Instead the middle aged man behind the desk, who greeted me with a scowl and never looked up during the course of our conversation, told me two dozen reasons why he couldn’t give me the loan and as many more about why I shouldn’t be asking for it in the first place. He told me the implications about missing a repayment . . . how I would be hauled before the courts and be humiliated in front of my friends, family and neighbours.

In the end he said that in order to obtain the loan, I would need people of substantial property or savings to act as guarantor in the event of me welching on the deal, losing my job or leaving the country never to be seen again. There were times that I felt as if I as asking him for money out of his own wallet. I felt as if I was begging for it.

Having left that bank both a chastened and almost frightened young man, the funds were eventually sourced in a credit union without any hassle but the good had been taken out of the transaction. It was for these same reasons that anyone buying a house at the time had to source their finance from Galway County Council at monumental interest rates because the banks were saying no.

For more, read page 12 of this week’s Connacht Tribune

Galway in Days Gone By

The way we were – Protecting archives of our past



A photo of Galway city centre from the county council's archives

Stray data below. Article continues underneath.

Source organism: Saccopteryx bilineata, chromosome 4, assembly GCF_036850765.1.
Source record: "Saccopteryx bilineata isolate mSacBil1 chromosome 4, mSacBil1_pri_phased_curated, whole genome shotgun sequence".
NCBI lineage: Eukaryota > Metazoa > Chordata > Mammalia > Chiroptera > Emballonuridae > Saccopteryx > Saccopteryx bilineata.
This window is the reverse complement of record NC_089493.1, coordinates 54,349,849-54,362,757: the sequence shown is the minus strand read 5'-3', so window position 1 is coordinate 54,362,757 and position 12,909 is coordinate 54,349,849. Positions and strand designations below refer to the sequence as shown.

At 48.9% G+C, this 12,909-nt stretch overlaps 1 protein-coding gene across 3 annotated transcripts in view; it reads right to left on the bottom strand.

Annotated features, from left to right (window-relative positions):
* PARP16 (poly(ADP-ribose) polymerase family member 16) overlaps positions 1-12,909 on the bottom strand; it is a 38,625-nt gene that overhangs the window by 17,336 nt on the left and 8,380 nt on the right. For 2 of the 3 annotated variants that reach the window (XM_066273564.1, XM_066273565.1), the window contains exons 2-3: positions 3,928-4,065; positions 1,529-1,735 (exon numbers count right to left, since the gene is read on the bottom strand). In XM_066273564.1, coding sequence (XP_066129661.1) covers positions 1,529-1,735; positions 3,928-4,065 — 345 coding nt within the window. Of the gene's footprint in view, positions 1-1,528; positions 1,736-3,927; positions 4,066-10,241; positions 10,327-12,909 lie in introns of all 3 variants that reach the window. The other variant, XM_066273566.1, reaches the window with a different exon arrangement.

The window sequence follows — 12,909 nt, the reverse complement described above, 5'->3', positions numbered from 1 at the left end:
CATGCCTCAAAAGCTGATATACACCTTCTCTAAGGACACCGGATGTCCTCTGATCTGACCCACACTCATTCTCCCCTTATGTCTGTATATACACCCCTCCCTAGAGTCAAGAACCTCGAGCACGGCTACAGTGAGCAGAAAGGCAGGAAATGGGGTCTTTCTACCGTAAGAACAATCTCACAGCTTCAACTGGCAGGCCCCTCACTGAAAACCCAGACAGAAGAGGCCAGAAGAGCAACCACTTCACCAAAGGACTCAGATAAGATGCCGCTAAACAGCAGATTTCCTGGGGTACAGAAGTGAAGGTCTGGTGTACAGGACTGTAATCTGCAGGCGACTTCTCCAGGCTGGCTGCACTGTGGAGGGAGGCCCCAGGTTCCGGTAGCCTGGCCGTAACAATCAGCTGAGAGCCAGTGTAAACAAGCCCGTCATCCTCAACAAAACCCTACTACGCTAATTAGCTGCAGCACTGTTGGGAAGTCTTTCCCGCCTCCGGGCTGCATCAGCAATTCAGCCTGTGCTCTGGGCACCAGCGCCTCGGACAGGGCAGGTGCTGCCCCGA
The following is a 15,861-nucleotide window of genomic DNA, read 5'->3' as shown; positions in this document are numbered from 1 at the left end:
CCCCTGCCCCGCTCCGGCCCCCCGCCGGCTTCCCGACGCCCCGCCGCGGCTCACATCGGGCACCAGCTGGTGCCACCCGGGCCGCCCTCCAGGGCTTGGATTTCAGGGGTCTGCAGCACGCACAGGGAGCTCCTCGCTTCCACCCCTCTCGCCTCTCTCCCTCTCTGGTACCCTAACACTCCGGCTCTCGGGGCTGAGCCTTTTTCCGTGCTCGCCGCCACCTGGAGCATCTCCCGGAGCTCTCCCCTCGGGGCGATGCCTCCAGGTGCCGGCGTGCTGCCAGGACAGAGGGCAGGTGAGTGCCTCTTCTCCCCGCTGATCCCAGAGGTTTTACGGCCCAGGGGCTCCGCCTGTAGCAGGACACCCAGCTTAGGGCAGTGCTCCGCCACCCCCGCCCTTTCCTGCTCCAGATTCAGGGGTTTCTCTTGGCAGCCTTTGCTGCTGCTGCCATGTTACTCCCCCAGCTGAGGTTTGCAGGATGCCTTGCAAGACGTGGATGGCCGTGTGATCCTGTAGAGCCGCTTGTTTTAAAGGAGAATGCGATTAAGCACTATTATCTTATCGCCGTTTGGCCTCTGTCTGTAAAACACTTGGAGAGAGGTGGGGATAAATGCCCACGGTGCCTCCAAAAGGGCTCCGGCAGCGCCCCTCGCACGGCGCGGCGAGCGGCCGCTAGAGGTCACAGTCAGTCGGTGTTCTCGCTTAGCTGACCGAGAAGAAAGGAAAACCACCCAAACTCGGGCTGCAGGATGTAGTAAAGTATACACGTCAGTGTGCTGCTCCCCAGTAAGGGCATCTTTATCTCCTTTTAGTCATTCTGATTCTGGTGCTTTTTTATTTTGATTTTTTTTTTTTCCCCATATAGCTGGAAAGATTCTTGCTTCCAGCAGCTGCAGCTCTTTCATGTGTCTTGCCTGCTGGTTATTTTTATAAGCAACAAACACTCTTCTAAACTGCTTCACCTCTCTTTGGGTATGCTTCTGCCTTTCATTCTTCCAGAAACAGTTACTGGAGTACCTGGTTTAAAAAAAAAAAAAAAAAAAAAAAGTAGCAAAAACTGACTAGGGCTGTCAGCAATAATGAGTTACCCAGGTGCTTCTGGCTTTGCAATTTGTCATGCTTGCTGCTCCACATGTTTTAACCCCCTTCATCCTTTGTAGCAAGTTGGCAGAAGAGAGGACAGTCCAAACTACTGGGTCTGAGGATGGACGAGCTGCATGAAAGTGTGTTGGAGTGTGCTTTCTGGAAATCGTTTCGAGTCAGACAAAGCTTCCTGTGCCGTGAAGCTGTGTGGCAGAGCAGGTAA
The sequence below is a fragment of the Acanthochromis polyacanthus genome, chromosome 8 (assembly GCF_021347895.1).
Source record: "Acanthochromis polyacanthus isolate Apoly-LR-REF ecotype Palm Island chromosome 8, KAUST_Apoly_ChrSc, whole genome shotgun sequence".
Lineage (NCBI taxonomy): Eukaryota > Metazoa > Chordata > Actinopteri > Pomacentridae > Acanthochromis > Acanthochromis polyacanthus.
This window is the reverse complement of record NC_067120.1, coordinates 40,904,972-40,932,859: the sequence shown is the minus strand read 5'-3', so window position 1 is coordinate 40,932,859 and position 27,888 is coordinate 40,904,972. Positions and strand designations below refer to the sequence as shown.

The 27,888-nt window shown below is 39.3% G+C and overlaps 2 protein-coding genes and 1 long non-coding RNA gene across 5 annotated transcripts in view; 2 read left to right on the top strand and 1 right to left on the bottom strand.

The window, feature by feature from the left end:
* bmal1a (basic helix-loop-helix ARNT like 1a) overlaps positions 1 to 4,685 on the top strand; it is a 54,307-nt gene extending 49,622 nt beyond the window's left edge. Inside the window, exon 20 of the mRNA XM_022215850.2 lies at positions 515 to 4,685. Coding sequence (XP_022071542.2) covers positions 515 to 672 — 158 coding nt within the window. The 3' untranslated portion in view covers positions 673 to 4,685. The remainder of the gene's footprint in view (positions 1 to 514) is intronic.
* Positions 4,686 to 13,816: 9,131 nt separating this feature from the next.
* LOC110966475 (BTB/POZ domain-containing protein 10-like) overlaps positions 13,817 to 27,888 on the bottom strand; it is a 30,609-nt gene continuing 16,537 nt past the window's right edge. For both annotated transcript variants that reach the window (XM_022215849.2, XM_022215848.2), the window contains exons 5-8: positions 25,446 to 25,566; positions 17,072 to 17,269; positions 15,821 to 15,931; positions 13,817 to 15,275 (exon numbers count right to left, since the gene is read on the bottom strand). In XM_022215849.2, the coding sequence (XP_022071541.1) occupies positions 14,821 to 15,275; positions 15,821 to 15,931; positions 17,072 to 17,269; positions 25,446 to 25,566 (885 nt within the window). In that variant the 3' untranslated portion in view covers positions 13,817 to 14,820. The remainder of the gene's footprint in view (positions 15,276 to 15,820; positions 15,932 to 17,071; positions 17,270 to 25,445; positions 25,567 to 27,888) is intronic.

People’s living conditions less than 100 years ago were frightening. We have come a long way. We talk about water charges today, but back then the local District Councils were erecting pumps for local communities and the lovely town of Mountbellew, according to Council minutes, had open sewers,” says Galway County Council archivist Patria McWalter.

Patria believes we “need to take pride in our history, and we should take the same pride in our historical records as we do in our built heritage”. When you see the wealth of material in her care, this belief makes sense.

She is in charge of caring for the rich collection of administrative records owned by Galway County Council and says “these records are as much part of our history as the Rock of Cashel is. They document our lives and our ancestors’ lives. And nobody can plan for the future unless you learn from the past, what worked and what didn’t”.

Archivists and librarians are often unfairly regarded as being dry, academic types, but that’s certainly not true of Patria. Her enthusiasm is infectious as she turns the pages of several minute books from Galway’s Rural District Councils, all of them at least 100 years old.